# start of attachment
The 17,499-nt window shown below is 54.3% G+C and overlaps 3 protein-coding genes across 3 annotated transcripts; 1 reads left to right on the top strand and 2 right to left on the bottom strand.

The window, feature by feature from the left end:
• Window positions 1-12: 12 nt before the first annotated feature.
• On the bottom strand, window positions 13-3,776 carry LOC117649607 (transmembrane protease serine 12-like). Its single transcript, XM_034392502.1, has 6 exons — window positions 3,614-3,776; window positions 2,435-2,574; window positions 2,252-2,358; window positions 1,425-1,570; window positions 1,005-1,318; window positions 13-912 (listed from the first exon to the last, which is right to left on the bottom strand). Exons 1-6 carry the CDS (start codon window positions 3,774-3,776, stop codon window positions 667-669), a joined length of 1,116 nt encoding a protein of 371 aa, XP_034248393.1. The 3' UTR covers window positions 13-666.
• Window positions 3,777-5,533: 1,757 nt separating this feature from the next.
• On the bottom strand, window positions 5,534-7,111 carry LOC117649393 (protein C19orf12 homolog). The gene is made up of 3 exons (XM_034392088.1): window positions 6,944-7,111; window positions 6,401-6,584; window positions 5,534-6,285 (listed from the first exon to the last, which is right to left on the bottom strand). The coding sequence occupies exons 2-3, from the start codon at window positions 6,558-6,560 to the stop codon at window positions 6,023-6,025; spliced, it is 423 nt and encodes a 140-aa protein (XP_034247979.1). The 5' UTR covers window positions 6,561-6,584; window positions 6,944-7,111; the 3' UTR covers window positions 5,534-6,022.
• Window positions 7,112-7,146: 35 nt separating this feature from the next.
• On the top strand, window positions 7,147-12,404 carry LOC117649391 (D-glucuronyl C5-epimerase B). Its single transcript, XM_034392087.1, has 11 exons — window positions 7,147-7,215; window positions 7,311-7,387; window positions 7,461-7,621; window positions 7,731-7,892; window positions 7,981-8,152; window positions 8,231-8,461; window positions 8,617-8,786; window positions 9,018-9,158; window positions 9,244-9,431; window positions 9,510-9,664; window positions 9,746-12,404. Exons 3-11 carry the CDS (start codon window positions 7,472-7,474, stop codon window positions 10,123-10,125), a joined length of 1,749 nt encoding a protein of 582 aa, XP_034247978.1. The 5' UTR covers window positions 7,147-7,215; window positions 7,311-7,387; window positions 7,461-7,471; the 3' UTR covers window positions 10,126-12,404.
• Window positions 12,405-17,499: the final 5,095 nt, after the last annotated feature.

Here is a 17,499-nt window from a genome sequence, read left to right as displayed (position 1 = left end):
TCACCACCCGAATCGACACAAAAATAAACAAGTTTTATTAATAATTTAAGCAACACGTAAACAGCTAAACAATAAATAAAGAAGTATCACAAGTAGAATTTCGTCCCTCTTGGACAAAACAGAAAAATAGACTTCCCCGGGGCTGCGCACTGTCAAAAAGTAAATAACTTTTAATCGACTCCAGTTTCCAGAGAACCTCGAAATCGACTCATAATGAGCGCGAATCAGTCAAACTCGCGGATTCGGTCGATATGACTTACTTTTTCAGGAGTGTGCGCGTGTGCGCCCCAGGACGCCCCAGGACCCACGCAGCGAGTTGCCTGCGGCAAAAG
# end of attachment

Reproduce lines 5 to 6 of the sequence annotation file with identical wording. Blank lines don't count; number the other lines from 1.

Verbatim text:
• Window positions 3,777-5,533: 1,757 nt separating this feature from the next.
• On the bottom strand, window positions 5,534-7,111 carry LOC117649393 (protein C19orf12 homolog). The gene is made up of 3 exons (XM_034392088.1): window positions 6,944-7,111; window positions 6,401-6,584; window positions 5,534-6,285 (listed from the first exon to the last, which is right to left on the bottom strand). The coding sequence occupies exons 2-3, from the start codon at window positions 6,558-6,560 to the stop codon at window positions 6,023-6,025; spliced, it is 423 nt and encodes a 140-aa protein (XP_034247979.1). The 5' UTR covers window positions 6,561-6,584; window positions 6,944-7,111; the 3' UTR covers window positions 5,534-6,022.